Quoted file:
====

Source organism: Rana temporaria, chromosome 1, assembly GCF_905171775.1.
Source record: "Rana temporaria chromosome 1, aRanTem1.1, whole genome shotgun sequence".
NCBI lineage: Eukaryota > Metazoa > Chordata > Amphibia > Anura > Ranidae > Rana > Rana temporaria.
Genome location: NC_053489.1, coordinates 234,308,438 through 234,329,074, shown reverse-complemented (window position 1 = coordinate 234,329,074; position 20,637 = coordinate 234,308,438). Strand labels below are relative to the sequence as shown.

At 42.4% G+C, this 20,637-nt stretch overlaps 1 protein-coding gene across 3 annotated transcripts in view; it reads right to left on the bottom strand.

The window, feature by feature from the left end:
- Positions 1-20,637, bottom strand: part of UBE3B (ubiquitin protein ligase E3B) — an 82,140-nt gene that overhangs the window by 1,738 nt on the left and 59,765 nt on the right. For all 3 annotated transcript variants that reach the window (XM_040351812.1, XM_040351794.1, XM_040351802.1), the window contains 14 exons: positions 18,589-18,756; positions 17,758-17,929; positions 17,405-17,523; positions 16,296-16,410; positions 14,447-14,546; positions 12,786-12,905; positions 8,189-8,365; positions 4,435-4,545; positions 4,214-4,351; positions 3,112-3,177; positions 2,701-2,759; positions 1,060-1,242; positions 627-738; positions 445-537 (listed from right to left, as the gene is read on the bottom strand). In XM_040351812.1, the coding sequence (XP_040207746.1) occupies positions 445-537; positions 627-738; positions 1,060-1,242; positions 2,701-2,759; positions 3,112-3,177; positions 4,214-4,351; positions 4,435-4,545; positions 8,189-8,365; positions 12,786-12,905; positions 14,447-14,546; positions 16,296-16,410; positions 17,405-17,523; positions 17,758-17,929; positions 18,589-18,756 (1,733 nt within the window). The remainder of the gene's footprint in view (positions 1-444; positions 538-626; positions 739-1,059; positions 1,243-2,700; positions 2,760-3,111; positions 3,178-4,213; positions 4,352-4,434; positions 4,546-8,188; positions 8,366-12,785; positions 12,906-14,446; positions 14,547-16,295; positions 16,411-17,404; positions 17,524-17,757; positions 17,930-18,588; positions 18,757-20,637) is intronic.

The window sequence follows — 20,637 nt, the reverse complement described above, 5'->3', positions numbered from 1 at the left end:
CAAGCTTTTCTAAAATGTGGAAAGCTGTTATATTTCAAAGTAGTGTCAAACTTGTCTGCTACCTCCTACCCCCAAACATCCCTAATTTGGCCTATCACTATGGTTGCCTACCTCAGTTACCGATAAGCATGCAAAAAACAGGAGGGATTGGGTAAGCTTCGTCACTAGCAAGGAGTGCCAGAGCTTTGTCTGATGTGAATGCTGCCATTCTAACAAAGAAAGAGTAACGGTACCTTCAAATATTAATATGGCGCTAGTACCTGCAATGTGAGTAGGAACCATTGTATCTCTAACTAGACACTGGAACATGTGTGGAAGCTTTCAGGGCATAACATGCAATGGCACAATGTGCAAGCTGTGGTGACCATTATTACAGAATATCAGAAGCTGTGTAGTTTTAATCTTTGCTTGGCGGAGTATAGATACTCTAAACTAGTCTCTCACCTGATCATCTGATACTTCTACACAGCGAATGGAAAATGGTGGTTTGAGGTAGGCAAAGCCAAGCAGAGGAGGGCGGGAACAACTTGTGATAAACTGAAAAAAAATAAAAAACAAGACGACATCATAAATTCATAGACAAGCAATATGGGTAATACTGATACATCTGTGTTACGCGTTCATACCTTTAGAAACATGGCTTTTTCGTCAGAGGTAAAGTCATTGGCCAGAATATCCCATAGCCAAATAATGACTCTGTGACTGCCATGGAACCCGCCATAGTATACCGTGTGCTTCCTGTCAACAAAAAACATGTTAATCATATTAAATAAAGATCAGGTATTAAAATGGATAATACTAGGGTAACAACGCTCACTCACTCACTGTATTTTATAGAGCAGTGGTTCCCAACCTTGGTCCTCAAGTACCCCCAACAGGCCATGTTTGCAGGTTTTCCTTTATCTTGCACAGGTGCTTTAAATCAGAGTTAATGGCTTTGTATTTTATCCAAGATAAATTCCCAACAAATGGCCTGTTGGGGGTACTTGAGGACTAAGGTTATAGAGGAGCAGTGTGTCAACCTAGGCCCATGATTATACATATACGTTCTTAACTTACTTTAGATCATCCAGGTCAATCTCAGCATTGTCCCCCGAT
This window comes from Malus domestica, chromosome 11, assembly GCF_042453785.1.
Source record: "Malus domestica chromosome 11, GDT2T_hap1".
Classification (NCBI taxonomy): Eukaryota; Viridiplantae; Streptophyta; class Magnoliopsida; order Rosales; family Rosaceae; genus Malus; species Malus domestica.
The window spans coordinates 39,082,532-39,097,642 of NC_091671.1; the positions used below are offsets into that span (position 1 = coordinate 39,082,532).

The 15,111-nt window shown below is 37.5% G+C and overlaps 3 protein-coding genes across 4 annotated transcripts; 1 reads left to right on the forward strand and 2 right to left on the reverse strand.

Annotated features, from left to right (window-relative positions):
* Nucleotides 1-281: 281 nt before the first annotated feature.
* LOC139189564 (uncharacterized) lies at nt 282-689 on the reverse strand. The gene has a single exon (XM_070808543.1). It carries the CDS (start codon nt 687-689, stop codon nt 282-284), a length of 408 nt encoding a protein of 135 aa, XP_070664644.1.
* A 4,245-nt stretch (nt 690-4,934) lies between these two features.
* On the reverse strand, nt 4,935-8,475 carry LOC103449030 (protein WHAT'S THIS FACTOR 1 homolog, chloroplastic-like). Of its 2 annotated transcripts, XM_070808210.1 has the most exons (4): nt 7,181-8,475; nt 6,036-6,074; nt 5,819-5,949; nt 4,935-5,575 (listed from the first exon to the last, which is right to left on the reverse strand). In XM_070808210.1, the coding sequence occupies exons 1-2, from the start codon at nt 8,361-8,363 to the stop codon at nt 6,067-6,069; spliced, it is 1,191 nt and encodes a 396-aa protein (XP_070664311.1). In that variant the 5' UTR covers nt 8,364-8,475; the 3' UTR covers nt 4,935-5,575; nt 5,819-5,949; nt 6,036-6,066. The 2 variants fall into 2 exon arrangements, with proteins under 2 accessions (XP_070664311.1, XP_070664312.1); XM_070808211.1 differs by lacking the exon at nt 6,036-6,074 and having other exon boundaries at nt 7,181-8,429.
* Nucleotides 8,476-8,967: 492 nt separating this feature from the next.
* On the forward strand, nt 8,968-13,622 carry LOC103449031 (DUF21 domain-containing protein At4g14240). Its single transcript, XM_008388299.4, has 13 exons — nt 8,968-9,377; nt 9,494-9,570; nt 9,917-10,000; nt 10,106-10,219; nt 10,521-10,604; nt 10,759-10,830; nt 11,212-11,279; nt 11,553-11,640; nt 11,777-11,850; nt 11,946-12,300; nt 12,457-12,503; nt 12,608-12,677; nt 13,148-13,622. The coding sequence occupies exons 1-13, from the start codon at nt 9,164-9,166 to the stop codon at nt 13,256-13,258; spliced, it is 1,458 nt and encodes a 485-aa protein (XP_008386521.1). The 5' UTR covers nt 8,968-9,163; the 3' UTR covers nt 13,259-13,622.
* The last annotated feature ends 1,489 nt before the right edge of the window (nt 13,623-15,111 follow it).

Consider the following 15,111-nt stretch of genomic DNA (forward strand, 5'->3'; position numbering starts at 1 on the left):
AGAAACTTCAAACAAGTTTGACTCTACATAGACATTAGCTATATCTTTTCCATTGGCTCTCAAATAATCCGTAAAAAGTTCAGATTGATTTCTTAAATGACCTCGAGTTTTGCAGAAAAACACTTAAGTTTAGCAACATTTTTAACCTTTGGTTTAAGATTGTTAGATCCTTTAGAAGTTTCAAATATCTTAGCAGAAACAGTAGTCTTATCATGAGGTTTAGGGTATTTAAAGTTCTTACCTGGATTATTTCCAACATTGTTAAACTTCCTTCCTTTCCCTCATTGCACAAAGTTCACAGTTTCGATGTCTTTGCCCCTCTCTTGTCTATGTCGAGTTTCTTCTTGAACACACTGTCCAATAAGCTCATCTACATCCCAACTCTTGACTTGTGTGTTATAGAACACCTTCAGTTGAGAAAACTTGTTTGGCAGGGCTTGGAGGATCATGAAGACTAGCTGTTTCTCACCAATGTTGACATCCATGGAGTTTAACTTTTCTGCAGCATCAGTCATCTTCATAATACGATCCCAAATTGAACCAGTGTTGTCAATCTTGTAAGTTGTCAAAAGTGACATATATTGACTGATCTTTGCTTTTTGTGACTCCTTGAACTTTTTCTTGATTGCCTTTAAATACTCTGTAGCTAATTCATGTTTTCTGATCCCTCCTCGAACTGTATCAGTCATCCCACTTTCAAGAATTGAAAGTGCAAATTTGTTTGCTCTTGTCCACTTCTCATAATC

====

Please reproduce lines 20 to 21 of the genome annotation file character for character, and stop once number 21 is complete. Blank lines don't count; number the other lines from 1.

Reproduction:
* Nucleotides 8,476-8,967: 492 nt separating this feature from the next.
* On the forward strand, nt 8,968-13,622 carry LOC103449031 (DUF21 domain-containing protein At4g14240). Its single transcript, XM_008388299.4, has 13 exons — nt 8,968-9,377; nt 9,494-9,570; nt 9,917-10,000; nt 10,106-10,219; nt 10,521-10,604; nt 10,759-10,830; nt 11,212-11,279; nt 11,553-11,640; nt 11,777-11,850; nt 11,946-12,300; nt 12,457-12,503; nt 12,608-12,677; nt 13,148-13,622. The coding sequence occupies exons 1-13, from the start codon at nt 9,164-9,166 to the stop codon at nt 13,256-13,258; spliced, it is 1,458 nt and encodes a 485-aa protein (XP_008386521.1). The 5' UTR covers nt 8,968-9,163; the 3' UTR covers nt 13,259-13,622.